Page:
that a small amount of hydraulic fracturing in the Los Angeles Basin has occurred within groundwater with <10,000 mg/L total dissolved solids (TDS) and in close proximity to groundwater with <3,000 mg/L TDS. This creates a risk of hydraulic fractures extending into or connecting with protected groundwater and creating a possible pathway for human exposures to chemicals in fracturing fluids for those that rely on these water resources.
To be sure, there can be localized problems with oil or gas emissions, but I think it is important to note that we are talking about one of the poorest air quality regions of our country. The greater LA Basin has traditionally had areas of significant non-attainment for national and state air quality standards. For example, Los Angeles-Long Beach was #1 in ozone pollution, #3 in year-round particulate matter pollution, and #4 in short-term particle pollution as measured by the American Lung Association (2015). Even areas such as our home County of Ventura have serious problems with ozone (see the figure below).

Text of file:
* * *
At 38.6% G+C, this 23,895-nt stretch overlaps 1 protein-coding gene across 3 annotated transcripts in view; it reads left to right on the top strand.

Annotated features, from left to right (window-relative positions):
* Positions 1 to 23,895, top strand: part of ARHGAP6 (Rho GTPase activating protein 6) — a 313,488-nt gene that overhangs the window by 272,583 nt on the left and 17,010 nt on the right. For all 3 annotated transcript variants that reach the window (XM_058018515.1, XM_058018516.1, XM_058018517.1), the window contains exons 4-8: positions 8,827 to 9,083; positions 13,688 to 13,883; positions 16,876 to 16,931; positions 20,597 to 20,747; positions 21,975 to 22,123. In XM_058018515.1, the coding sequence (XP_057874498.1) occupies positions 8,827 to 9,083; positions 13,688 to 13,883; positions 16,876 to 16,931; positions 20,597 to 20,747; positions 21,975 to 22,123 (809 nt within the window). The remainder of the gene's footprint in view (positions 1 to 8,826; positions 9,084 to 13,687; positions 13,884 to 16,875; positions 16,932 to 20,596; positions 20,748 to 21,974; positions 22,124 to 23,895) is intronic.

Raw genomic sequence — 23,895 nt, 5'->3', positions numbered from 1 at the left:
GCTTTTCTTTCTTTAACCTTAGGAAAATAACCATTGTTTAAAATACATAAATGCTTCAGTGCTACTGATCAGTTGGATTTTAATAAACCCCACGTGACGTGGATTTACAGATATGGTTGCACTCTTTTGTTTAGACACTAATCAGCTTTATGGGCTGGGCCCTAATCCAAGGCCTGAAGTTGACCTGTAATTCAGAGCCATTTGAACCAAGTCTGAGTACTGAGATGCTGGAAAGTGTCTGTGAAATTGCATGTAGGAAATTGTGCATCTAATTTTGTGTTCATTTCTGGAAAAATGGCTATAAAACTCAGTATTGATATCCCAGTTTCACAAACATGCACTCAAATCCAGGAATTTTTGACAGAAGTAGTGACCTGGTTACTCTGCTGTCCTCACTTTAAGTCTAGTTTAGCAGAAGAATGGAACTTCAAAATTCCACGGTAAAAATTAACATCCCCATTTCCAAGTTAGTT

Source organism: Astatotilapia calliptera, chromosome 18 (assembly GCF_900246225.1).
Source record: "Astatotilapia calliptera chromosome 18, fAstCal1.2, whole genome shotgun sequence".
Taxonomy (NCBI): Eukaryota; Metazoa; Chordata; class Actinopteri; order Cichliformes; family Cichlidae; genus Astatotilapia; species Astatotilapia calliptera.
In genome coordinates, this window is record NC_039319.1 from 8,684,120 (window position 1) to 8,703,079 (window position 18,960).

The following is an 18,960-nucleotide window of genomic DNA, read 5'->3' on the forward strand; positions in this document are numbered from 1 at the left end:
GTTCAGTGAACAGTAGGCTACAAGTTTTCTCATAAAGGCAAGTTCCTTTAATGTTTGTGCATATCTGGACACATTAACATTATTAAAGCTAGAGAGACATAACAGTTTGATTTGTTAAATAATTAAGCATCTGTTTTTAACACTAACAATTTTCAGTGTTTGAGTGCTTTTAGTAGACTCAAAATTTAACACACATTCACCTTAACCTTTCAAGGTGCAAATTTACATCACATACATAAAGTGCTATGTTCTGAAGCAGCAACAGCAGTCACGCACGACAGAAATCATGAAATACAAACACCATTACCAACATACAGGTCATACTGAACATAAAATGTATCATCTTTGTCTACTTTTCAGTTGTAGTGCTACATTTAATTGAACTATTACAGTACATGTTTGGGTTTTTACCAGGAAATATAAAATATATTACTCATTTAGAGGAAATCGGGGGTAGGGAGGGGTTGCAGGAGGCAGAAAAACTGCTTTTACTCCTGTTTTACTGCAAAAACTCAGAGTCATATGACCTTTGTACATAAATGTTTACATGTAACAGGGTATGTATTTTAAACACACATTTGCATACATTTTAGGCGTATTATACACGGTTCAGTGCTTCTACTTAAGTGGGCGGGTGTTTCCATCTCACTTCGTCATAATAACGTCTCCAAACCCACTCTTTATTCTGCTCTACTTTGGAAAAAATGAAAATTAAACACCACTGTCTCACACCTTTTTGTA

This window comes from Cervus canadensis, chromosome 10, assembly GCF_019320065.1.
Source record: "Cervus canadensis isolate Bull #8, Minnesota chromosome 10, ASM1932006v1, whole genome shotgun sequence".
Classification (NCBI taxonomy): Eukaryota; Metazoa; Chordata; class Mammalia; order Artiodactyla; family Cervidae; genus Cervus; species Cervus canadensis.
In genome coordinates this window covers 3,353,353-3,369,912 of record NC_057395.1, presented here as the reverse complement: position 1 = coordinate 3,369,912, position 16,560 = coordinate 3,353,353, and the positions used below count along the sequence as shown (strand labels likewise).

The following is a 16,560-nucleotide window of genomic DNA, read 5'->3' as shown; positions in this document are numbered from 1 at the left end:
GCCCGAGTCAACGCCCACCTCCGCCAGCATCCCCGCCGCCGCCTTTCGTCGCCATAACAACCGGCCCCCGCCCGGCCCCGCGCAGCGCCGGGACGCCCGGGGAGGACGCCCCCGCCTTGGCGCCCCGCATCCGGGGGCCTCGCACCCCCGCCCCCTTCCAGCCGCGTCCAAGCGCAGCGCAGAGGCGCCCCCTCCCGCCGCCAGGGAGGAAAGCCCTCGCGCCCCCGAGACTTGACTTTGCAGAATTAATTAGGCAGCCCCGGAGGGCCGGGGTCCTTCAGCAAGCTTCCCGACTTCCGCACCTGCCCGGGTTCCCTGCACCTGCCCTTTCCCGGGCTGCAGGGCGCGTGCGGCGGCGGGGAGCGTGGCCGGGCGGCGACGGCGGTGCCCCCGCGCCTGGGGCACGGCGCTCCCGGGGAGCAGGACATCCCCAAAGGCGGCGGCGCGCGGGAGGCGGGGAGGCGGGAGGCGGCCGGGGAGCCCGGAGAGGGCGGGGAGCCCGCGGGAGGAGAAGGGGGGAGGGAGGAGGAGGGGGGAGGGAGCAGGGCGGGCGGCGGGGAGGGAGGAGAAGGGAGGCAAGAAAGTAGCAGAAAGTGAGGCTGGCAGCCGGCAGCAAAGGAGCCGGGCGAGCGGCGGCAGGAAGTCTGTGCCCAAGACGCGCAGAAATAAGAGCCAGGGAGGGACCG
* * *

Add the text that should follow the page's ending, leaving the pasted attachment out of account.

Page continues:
Ultimately we have crappy air pollution because we are burning a massive amount of oil and gas. The big issue here, the major source of toxins in our air, and the 400 pound gorilla in the room is the burning of that oil. Local oil and gas drilling and the subsequent movement of that extracted product is clearly potentially problematic at the local level (especially if you are one of the 32,000 folks living within 100 m of one of these facilities), but the millions of cars and the hundreds of power plants combusting those materials are the true issue.
Those cars and smokestacks, along with the unintended and by-design systems that encourage them, are the issue. Lets focus on that.